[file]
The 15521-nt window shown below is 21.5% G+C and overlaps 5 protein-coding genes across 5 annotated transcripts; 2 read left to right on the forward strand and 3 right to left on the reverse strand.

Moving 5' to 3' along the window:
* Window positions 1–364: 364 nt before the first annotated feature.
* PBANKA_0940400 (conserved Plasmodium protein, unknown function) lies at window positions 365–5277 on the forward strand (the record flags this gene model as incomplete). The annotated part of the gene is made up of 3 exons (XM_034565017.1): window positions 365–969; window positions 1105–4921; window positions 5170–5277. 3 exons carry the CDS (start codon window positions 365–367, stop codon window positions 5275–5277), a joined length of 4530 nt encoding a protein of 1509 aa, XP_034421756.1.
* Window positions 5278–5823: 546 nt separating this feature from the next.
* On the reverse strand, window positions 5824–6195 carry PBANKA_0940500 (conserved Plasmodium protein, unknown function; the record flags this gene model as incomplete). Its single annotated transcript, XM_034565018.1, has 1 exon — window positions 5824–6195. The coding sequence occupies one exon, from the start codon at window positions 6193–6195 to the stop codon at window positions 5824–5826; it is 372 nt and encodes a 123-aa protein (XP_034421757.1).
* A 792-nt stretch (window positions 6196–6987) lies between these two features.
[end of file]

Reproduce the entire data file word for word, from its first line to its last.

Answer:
The 15521-nt window shown below is 21.5% G+C and overlaps 5 protein-coding genes across 5 annotated transcripts; 2 read left to right on the forward strand and 3 right to left on the reverse strand.

Moving 5' to 3' along the window:
* Window positions 1–364: 364 nt before the first annotated feature.
* PBANKA_0940400 (conserved Plasmodium protein, unknown function) lies at window positions 365–5277 on the forward strand (the record flags this gene model as incomplete). The annotated part of the gene is made up of 3 exons (XM_034565017.1): window positions 365–969; window positions 1105–4921; window positions 5170–5277. 3 exons carry the CDS (start codon window positions 365–367, stop codon window positions 5275–5277), a joined length of 4530 nt encoding a protein of 1509 aa, XP_034421756.1.
* Window positions 5278–5823: 546 nt separating this feature from the next.
* On the reverse strand, window positions 5824–6195 carry PBANKA_0940500 (conserved Plasmodium protein, unknown function; the record flags this gene model as incomplete). Its single annotated transcript, XM_034565018.1, has 1 exon — window positions 5824–6195. The coding sequence occupies one exon, from the start codon at window positions 6193–6195 to the stop codon at window positions 5824–5826; it is 372 nt and encodes a 123-aa protein (XP_034421757.1).
* A 792-nt stretch (window positions 6196–6987) lies between these two features.